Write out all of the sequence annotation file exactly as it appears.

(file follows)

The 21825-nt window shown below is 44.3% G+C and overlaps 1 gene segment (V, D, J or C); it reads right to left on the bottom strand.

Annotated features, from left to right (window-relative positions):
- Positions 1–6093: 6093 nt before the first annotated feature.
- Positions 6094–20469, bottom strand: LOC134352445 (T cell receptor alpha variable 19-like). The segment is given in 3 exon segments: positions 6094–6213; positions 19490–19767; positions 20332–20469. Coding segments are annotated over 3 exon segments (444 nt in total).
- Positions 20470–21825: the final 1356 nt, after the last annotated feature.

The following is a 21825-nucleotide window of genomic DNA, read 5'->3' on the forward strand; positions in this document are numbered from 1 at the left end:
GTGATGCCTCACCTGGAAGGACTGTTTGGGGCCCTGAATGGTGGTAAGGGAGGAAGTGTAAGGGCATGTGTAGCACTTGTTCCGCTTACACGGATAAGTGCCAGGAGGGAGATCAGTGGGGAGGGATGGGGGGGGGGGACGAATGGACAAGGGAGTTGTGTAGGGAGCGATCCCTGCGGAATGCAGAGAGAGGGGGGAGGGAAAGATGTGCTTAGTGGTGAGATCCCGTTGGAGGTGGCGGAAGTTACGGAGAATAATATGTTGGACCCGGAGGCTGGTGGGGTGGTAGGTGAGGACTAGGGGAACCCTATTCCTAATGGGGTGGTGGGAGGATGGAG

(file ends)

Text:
The 21825-nt window shown below is 44.3% G+C and overlaps 1 gene segment (V, D, J or C); it reads right to left on the bottom strand.

Annotated features, from left to right (window-relative positions):
- Positions 1–6093: 6093 nt before the first annotated feature.
- Positions 6094–20469, bottom strand: LOC134352445 (T cell receptor alpha variable 19-like). The segment is given in 3 exon segments: positions 6094–6213; positions 19490–19767; positions 20332–20469. Coding segments are annotated over 3 exon segments (444 nt in total).
- Positions 20470–21825: the final 1356 nt, after the last annotated feature.

The following is a 21825-nucleotide window of genomic DNA, read 5'->3' on the forward strand; positions in this document are numbered from 1 at the left end:
GTGATGCCTCACCTGGAAGGACTGTTTGGGGCCCTGAATGGTGGTAAGGGAGGAAGTGTAAGGGCATGTGTAGCACTTGTTCCGCTTACACGGATAAGTGCCAGGAGGGAGATCAGTGGGGAGGGATGGGGGGGGGGGACGAATGGACAAGGGAGTTGTGTAGGGAGCGATCCCTGCGGAATGCAGAGAGAGGGGGGAGGGAAAGATGTGCTTAGTGGTGAGATCCCGTTGGAGGTGGCGGAAGTTACGGAGAATAATATGTTGGACCCGGAGGCTGGTGGGGTGGTAGGTGAGGACTAGGGGAACCCTATTCCTAATGGGGTGGTGGGAGGATGGAG